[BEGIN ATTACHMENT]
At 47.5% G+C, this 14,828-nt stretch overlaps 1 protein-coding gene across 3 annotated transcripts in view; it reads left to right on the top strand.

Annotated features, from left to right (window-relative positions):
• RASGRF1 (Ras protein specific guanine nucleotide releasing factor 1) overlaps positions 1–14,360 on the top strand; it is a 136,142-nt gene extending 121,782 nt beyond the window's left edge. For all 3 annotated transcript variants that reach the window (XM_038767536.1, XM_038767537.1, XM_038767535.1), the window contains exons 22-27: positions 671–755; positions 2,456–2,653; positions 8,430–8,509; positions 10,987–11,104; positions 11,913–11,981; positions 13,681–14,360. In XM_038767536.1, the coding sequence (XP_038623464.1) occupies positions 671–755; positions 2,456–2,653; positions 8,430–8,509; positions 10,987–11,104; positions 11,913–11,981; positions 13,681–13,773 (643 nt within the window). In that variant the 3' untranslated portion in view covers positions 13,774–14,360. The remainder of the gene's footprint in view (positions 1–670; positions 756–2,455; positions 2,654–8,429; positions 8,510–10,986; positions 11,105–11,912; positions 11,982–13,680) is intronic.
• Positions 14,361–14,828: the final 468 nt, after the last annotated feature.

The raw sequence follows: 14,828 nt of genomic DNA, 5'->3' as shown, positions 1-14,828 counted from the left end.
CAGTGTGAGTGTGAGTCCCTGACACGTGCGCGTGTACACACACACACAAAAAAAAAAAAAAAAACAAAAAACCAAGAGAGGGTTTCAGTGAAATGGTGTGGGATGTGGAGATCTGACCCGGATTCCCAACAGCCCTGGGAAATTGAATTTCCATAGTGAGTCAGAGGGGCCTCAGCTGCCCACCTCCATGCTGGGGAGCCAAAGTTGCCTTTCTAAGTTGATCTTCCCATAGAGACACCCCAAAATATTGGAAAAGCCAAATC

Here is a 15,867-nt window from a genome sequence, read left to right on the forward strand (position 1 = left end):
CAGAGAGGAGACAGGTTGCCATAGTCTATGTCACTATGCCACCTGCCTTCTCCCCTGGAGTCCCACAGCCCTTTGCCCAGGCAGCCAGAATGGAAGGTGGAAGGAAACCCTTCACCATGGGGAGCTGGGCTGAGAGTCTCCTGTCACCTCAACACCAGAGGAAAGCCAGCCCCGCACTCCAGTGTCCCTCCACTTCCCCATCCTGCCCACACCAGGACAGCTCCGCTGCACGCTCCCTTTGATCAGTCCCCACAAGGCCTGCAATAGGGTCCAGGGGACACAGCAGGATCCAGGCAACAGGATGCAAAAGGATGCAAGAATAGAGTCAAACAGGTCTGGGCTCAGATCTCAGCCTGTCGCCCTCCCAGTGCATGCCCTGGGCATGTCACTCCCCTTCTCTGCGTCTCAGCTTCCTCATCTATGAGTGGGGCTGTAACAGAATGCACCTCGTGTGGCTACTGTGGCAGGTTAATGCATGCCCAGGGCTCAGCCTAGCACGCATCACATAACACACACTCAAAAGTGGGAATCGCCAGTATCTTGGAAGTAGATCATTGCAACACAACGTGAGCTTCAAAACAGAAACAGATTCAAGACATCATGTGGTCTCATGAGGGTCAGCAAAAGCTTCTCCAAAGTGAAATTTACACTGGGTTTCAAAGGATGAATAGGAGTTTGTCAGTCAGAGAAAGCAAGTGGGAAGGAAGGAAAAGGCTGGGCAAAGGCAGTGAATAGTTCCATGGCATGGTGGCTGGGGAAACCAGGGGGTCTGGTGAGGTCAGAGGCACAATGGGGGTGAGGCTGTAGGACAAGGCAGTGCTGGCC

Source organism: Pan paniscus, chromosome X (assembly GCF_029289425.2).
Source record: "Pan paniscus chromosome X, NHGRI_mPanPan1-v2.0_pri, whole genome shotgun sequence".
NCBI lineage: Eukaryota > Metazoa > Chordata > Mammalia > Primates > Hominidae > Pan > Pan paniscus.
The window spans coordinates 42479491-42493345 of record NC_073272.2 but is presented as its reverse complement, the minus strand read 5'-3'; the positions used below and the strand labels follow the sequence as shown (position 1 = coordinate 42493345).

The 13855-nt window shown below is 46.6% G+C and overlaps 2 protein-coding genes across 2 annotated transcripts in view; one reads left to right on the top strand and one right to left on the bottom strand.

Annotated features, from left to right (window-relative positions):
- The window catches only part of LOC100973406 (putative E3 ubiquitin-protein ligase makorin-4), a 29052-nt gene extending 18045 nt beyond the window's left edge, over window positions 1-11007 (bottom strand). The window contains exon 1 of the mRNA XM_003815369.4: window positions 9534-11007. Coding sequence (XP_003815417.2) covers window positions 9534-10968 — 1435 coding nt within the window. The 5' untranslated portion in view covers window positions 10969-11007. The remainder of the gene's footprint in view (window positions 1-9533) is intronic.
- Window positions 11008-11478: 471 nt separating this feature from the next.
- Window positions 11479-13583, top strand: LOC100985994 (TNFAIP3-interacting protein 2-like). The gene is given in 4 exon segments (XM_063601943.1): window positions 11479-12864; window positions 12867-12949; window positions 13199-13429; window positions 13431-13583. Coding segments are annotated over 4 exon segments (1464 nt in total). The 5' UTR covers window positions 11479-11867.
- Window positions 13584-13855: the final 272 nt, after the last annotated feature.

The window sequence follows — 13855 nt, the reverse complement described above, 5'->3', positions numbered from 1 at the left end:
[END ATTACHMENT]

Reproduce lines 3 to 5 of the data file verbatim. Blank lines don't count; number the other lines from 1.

• RASGRF1 (Ras protein specific guanine nucleotide releasing factor 1) overlaps positions 1–14,360 on the top strand; it is a 136,142-nt gene extending 121,782 nt beyond the window's left edge. For all 3 annotated transcript variants that reach the window (XM_038767536.1, XM_038767537.1, XM_038767535.1), the window contains exons 22-27: positions 671–755; positions 2,456–2,653; positions 8,430–8,509; positions 10,987–11,104; positions 11,913–11,981; positions 13,681–14,360. In XM_038767536.1, the coding sequence (XP_038623464.1) occupies positions 671–755; positions 2,456–2,653; positions 8,430–8,509; positions 10,987–11,104; positions 11,913–11,981; positions 13,681–13,773 (643 nt within the window). In that variant the 3' untranslated portion in view covers positions 13,774–14,360. The remainder of the gene's footprint in view (positions 1–670; positions 756–2,455; positions 2,654–8,429; positions 8,510–10,986; positions 11,105–11,912; positions 11,982–13,680) is intronic.
• Positions 14,361–14,828: the final 468 nt, after the last annotated feature.

The raw sequence follows: 14,828 nt of genomic DNA, 5'->3' as shown, positions 1-14,828 counted from the left end.